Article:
Term Scope And Four Techniques For Developing It

Paul Naybour

Hi Paul, feedback appreciated. I wasn’t able to download the diagram for WBS.

In simple terms, the scope of the project is what the project is going to deliver, when it will deliver and to what quality.


This definition, though is quite high level and typically as the project definition phase progresses, the Project Management Plan seeks to demand greater definition of project scope to ensure clarity is given on the nature of the products required.


Two key components exist to help the project develop plans and schedules to manage properly and refine the project scope. These are products and work.


1.       Work Break Down Structure (WBS): Is a tool for defining the hierarchical breakdown of work. Major elements of work are broken down into smaller elements. These elements are continued to be broken down until the lowest level of detail is established. These lowest level of units of work become the activities of the project. The WBS defines the total work of the project and provides a structure for all project control systems. In the diagram below, the shaded boxes indicate the work packages i.e. the lowest units of the project.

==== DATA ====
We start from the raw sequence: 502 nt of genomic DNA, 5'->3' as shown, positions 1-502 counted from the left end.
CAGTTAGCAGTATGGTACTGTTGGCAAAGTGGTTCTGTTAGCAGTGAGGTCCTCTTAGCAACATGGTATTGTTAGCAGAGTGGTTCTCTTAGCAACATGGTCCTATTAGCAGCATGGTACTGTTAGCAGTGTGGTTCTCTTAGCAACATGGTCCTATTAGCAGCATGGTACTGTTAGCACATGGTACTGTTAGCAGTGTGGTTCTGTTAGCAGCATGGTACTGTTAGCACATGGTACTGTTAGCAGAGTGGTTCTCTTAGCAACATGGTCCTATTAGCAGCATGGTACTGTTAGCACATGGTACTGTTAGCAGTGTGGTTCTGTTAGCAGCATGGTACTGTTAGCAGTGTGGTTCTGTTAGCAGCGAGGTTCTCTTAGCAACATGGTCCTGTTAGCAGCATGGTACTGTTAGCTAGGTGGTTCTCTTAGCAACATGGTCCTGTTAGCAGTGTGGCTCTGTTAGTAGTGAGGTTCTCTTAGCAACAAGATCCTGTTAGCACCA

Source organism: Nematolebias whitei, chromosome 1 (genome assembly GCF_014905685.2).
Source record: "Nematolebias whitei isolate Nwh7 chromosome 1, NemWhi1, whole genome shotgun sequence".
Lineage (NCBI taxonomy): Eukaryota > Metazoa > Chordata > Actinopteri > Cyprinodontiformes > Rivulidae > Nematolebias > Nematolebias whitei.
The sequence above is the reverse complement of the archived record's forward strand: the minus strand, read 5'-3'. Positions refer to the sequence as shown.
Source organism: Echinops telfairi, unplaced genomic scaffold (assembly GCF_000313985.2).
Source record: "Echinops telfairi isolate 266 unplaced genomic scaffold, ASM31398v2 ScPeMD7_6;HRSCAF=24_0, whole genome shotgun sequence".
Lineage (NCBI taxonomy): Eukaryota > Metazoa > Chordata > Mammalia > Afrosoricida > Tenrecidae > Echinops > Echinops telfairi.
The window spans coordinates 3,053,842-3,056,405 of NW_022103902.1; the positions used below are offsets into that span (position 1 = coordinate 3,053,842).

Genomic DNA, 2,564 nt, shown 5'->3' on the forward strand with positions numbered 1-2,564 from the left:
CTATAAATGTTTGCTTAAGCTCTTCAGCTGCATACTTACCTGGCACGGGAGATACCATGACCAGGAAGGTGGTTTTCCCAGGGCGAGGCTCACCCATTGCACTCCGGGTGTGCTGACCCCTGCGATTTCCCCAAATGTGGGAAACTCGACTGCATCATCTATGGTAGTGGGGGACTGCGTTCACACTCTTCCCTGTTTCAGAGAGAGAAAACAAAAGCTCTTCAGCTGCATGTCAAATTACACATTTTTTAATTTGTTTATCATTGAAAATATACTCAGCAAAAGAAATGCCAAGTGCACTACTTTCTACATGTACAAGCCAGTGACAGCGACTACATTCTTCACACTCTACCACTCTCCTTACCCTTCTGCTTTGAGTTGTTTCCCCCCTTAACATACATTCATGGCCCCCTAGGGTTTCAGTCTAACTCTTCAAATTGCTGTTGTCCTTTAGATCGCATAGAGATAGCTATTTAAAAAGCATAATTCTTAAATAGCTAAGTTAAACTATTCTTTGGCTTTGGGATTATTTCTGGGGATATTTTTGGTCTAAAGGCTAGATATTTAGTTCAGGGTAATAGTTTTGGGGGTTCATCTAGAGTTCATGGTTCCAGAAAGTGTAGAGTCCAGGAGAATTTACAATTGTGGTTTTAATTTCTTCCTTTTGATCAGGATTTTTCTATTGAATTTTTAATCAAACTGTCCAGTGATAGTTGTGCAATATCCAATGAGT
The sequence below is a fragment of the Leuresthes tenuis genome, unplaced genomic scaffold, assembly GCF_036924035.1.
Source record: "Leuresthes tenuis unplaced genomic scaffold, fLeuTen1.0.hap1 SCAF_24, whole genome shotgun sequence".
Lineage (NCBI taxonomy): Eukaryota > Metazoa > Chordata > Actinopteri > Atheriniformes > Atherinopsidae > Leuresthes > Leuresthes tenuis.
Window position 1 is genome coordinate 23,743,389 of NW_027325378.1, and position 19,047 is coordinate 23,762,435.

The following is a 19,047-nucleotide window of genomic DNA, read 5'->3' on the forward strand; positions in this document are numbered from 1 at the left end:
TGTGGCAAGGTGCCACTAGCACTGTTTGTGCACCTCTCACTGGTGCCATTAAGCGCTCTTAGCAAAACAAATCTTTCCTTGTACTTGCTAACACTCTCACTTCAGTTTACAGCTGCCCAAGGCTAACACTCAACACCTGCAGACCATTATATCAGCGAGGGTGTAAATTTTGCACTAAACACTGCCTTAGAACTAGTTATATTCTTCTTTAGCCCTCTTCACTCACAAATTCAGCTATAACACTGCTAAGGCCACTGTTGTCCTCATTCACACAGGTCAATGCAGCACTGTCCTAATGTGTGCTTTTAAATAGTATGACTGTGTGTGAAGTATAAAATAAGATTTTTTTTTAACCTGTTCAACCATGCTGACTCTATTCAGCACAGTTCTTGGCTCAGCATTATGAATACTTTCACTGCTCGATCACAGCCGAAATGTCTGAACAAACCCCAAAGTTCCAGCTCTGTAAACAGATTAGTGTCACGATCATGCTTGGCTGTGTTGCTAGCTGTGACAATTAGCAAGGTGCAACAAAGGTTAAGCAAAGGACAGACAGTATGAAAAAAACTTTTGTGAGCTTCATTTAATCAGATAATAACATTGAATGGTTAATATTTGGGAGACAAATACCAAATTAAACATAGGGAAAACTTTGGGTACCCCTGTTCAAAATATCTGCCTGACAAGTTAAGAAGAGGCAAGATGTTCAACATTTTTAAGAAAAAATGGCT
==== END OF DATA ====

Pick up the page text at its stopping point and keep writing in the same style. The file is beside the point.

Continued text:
Project 1

Task 1.1

Task 1.2

Task 1.3

Sub task 1.1.2

Sub task 1.2.1

Sub task


Sub task 1.3.1

Sub task


Sub task

Sub task

2.       The Product Breakdown Structure: Is very similar to the Work Break Down Structure in design, except it has a focus on products and will therefore define scope by nouns, rather than verbs.

3.       The Organisation Breakdown Structure: helps the project communicate to stakeholders who does what within the project team. Its use in defining scope comes when combined with the WBS to identify a matrix of roles and responsibilities through the responsibility assignment matrix.

4.       The Cost Breakdown Structure: This breaks down scope by looking at significant elements of spend and then breaking these costs down to component costs. Typically costs are broken down into labour, materials and overheads.

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